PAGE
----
The ramifications of Closures to popular programming languages are still in its infancy even though the concept has been around for decades (adding them to Java has been a debate for years). It will be extremely interesting to see how the wide spread adoption of Closures will ultimately impact our coding habits in the near future.

Web Apps – The More Custom The Better

I’m a big fan of the WebKit Qt framework integration. It will without a doubt change the face of web based content delivery over the next few decades (previous post). By far the most powerful aspect of this integration is the ability to create custom JavaScript APIs for hybrid web based applications in a browser.

Put simply, browsers can customize the functionally they offer by implementing features into the browser that can be accessed by web content via JavaScript.  Web apps that exercise this functionally must be written to do so, making them “custom” web apps.  Meaning that an app written to utilize features defined in certain browsers will not work without modification in Explorer, Firefox, or Chrome. For example, when GE integrates a web browser into their next generation refrigerators, it would be beneficial to expose an API that allowed an app to check the inside temperature or level of the ice tray.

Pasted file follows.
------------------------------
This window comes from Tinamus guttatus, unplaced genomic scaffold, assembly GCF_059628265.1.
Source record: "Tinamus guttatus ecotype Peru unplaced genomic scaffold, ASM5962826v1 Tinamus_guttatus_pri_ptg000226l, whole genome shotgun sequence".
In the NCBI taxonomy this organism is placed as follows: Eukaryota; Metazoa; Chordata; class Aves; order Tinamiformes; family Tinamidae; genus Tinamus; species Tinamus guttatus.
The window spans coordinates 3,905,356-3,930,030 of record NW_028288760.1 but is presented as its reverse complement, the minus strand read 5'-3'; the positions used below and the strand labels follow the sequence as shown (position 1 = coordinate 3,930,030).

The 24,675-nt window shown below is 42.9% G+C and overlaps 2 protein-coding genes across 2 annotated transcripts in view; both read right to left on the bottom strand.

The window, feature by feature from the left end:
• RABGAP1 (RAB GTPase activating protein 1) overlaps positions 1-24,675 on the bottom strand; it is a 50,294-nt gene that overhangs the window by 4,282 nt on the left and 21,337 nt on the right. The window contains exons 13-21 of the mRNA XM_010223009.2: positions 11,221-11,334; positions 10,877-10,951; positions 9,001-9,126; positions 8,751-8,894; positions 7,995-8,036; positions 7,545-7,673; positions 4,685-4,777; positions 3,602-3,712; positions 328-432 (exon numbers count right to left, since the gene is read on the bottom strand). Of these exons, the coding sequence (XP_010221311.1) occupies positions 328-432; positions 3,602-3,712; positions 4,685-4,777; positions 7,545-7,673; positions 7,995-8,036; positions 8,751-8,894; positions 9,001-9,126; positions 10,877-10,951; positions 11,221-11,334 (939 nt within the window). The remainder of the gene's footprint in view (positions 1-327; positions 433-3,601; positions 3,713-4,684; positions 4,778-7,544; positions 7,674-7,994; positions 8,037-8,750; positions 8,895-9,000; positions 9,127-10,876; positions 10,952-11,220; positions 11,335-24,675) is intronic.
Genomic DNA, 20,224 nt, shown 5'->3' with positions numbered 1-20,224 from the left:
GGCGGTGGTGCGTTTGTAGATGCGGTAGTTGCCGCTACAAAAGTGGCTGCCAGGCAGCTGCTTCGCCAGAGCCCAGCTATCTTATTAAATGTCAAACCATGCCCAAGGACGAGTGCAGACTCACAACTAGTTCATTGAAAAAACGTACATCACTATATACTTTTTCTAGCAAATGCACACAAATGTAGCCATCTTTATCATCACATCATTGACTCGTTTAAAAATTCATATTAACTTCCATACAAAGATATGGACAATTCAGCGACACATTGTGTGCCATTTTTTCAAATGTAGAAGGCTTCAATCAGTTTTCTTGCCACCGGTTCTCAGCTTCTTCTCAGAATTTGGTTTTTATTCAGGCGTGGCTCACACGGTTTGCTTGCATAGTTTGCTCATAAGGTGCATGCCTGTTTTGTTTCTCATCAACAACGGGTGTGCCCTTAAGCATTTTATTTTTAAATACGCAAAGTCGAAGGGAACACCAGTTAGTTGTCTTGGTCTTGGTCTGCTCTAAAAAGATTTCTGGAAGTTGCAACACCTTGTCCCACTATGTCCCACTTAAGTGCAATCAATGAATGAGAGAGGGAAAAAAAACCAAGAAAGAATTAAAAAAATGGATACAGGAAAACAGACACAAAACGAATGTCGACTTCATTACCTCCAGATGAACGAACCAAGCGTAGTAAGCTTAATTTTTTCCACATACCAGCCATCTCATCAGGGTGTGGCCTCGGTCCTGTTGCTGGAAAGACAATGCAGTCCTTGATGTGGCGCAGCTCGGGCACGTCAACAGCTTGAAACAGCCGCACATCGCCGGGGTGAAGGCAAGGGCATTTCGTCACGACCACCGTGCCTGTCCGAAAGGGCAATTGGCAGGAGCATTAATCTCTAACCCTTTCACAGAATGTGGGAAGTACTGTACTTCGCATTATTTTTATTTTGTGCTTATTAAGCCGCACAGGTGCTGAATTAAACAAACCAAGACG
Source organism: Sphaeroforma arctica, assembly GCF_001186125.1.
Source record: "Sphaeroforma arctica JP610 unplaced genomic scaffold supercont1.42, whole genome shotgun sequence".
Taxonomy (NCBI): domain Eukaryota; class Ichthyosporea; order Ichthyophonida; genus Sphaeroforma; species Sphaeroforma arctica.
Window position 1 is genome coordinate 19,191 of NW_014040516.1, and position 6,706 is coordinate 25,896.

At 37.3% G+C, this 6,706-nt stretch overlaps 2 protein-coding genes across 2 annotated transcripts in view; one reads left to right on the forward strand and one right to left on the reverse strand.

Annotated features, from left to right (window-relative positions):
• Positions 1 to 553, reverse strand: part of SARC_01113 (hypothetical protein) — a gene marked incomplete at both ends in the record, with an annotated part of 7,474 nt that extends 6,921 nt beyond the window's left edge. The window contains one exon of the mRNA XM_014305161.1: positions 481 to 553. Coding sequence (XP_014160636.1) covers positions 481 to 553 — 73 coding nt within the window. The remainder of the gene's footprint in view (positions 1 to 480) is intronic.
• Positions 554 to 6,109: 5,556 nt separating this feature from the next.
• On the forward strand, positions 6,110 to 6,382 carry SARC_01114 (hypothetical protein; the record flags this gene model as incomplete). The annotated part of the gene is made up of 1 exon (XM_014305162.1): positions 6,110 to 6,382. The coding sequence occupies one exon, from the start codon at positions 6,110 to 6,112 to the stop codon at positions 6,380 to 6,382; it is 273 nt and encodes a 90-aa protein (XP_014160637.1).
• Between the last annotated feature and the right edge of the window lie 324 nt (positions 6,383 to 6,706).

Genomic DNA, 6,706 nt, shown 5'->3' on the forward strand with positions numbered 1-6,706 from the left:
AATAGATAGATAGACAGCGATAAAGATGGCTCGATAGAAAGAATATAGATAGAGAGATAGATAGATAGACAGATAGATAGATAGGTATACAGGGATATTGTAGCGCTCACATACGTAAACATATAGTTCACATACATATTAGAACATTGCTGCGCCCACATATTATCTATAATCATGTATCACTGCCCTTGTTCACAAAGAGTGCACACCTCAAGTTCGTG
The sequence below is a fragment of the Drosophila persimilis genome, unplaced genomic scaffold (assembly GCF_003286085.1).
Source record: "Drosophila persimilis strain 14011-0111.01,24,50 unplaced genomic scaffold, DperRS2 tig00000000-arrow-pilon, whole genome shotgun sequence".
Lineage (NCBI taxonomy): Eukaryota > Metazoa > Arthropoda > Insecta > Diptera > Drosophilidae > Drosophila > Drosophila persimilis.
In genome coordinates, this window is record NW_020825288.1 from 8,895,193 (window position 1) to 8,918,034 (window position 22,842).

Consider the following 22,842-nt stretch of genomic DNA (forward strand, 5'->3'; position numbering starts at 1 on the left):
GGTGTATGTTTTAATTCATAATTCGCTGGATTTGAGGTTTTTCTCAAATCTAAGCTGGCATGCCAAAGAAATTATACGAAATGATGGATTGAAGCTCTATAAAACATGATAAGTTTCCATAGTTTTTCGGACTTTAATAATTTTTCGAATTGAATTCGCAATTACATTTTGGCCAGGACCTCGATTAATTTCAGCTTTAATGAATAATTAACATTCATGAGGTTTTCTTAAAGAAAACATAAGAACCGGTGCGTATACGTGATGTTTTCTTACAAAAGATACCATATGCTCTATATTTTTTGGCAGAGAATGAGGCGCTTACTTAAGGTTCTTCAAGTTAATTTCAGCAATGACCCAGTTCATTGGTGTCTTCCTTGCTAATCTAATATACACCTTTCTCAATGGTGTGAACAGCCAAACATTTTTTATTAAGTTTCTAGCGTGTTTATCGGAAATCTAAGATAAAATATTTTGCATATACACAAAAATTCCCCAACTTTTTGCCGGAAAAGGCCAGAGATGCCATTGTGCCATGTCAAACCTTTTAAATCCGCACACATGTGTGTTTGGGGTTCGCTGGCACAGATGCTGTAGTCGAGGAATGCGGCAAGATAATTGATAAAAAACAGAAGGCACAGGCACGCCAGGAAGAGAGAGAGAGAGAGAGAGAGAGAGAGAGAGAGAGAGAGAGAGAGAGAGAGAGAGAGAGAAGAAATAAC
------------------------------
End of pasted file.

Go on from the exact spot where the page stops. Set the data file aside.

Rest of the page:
I’ve been in many debates with other engineers about this option.  Not one engineer has ever agreed with me right off the bat.  Most oppose doing it as it limits were an app can be run and defeats the purpose of web content.  The “purpose” being mass distribution and play-ability on many different standardize browsers.  Most don’t understand why you’d create a web app that can only be executed on a limited number of browsers.  Many also argue that it burdens app developers with having to learn yet another JavaScript API.  Regardless of the objection, this option is widely opposed and not fully understood by most engineers.